Even if they don't go to jail tomorrow, the leaflet campaign will continue to raise awareness of the need for a national shield law to protect journalists. They're not asking much, so we should all get behind this.


From Vicki:

Tomorrow morning (July 6) at 11:30am until 1:00pm we will be leafleting in front of the U.S. Courthouse 312 North Spring St Los Angeles.

Cooper's notes are being turned over to the court in the morning - Miller will determine if Miller is going to jail.We need to watch this.

If you can't make it out to leaflet show your support by standing at noon for two minutes (one minute each for Cooper and Miller).

If you have any questions please call me on my cell 562-260-8378. Also check out the Guild website and get on the Guild activist list.

Thanks. - Vicki

Monday, July 04, 2005

Stand Strong.

Hey Folks,

Man, where to start? That Dickens line about the best of times and the worst of times comes to mind...

The Daily News is again in one of its periodic times of intense shift, with the changes in metro and the departure of sports editor Doug Jacobs. And I think this is a preview of the months to come, where more jobs will be moved, more tasks will be redefined, the paper will attempt to reinvent itself anew. And that's going to be hard on all of us to figure out how we fit into it.

We're in the middle of contract talks and while they've started positively, that will add even more uncertainty until both sides sign on that final page. We expect to have it worked out soon and believe that we'll be able to bring back some nice improvements for all of us. Until that day comes, we'll keep you all in the loop to ensure you know what's happening.

So what to make of this period of flux? It's tough, it's hard, it's frustrating for everyone. People's lives are being completely changed, some for better, some for worse. We're going to stick up for everyone who needs it, in any way we can. That's what we're here for, the only reason the union exists -- by relying on one another, we will find a way to get through this to make sure the paper can adapt to changing market without forgetting the people who put it out every day.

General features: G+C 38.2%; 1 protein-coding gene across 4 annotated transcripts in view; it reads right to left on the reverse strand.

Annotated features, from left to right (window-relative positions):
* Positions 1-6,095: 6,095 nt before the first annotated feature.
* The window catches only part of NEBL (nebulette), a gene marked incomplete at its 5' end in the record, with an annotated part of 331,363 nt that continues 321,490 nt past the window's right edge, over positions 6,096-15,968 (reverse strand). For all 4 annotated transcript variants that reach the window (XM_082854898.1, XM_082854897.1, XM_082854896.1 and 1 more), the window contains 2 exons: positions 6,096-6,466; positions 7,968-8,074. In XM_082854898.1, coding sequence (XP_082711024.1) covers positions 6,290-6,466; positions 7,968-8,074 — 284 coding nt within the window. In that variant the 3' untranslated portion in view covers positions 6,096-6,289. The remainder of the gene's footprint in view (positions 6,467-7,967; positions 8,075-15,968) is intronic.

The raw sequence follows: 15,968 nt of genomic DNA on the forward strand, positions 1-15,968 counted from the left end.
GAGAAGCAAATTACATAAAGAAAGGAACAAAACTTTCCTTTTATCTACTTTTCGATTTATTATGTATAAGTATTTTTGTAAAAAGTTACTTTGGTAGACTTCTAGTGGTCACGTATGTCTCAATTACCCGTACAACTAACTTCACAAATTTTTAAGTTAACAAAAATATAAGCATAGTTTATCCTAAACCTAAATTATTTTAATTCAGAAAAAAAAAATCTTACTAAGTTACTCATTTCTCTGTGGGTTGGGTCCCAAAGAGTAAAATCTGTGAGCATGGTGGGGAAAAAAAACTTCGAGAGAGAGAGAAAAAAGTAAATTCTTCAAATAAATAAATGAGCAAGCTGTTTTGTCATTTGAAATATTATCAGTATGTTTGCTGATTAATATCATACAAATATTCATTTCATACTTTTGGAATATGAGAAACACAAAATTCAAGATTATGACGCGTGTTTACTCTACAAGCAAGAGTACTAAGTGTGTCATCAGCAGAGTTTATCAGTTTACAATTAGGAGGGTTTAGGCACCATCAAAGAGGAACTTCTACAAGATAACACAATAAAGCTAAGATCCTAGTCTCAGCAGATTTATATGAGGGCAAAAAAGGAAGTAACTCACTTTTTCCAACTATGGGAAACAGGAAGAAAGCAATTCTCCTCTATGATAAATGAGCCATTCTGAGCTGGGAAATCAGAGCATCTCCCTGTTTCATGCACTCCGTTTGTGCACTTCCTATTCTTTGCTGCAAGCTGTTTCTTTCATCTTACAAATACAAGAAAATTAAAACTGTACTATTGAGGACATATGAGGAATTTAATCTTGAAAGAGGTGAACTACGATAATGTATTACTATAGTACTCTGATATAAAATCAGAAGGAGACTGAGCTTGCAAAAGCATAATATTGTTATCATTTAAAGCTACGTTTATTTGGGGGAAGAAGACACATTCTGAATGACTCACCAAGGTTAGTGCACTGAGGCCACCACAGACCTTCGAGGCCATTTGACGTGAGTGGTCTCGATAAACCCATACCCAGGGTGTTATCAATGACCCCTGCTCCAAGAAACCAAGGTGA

Don't get me wrong, I get frustrated, too. I keep waiting for the day when they'll call that meeting to tell us "relax, the good times are here," but until that comes, I can take comfort in the fact that the people who make up this union are here to look out for each other. This isn't just me, isn't just the Contract Committee, it isn't the people in the local-- it's every one of you who speaks up, who helps out their friends and co-workers, who reminds us who and what we're working for every day.

And at the time we need it most, the union's at its strongest. Look at the names on this list, look around the newsroom. We're bigger, more responsive and better versed in how to respond to members' needs. The more people we've got with us, the better we can make that contract, so down the road we'll have better protection against shifts in the workplace.

With that in mind, I'd like you all to join me in welcoming ace photographer Hans Gutknecht to the union. As one of the paper's most lauded and respected staffers, his support will go a long way to making people recognize that we're a serious, powerful group now. He's a tough-minded, independent guy (as I know from the lengthy earfuls he's given me on politics and everything unions ought to do to adapt to the 21st century) and his membership will be a huge boost for everything we're trying to do.

So let me close now with a reminder that now, more than ever, we've got to stick up for each other. We're each other's safety lines, the ones who are going to keep this place going in those bad times and the good ones. And to nail that home, I'll finish with a line borrowed from John McCoy (who's got a great story to go along with it): Don't let the bastards get to you.

We're going to make it through this, just like we always do.

Thanks for everything,